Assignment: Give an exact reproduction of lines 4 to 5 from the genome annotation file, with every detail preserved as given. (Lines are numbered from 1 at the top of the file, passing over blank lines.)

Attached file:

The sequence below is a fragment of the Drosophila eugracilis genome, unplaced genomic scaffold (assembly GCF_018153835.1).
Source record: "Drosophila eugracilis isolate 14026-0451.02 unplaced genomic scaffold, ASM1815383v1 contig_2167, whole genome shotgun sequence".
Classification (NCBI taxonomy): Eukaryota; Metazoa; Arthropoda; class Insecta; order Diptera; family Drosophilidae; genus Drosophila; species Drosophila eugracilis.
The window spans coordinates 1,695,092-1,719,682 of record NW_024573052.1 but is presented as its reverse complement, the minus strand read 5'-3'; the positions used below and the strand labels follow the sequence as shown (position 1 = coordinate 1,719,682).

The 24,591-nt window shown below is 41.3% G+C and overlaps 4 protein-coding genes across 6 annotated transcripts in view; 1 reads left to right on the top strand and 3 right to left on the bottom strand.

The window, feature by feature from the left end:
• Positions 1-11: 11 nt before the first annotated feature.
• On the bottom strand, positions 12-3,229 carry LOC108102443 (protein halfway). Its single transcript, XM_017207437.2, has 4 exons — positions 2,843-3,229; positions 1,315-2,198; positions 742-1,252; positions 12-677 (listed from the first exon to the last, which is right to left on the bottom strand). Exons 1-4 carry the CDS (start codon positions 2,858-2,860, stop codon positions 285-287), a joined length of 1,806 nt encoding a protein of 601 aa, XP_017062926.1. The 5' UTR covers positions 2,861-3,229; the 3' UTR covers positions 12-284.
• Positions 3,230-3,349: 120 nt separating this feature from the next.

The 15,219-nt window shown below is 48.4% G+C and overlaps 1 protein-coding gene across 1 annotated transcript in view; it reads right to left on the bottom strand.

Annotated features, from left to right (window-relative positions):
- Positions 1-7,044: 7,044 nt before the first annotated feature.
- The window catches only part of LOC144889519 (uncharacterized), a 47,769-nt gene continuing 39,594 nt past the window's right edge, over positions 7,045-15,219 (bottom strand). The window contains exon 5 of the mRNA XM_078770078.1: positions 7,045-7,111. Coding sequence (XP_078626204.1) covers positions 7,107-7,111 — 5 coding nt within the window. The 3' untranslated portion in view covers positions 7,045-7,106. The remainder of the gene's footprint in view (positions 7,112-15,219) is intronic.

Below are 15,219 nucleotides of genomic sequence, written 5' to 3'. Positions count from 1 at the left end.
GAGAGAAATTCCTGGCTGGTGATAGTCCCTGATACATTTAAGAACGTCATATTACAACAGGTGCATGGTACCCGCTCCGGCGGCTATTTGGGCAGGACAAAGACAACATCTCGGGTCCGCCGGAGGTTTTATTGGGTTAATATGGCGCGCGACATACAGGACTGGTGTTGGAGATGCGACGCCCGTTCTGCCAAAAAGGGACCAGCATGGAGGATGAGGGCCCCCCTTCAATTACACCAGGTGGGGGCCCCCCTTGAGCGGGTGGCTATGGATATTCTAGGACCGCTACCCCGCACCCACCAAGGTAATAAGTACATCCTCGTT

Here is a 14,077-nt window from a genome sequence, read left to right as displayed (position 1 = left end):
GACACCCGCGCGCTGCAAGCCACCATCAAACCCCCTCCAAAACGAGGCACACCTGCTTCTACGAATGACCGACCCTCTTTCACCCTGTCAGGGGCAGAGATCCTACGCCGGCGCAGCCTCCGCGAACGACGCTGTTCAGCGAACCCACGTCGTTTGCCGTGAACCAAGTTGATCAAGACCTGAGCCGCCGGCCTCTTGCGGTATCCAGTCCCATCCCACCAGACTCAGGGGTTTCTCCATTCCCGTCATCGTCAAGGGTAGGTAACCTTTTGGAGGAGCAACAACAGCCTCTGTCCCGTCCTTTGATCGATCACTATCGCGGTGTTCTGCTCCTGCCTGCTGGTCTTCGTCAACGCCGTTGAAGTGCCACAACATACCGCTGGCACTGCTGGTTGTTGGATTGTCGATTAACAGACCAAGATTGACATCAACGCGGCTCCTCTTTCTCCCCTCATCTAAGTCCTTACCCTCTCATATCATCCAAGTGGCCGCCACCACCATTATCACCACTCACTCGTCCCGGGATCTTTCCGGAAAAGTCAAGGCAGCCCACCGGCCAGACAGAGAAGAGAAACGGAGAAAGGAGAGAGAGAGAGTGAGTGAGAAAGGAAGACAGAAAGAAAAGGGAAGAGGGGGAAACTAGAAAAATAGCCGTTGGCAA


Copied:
The window spans coordinates 1,695,092-1,719,682 of record NW_024573052.1 but is presented as its reverse complement, the minus strand read 5'-3'; the positions used below and the strand labels follow the sequence as shown (position 1 = coordinate 1,719,682).

The 24,591-nt window shown below is 41.3% G+C and overlaps 4 protein-coding genes across 6 annotated transcripts in view; 1 reads left to right on the top strand and 3 right to left on the bottom strand.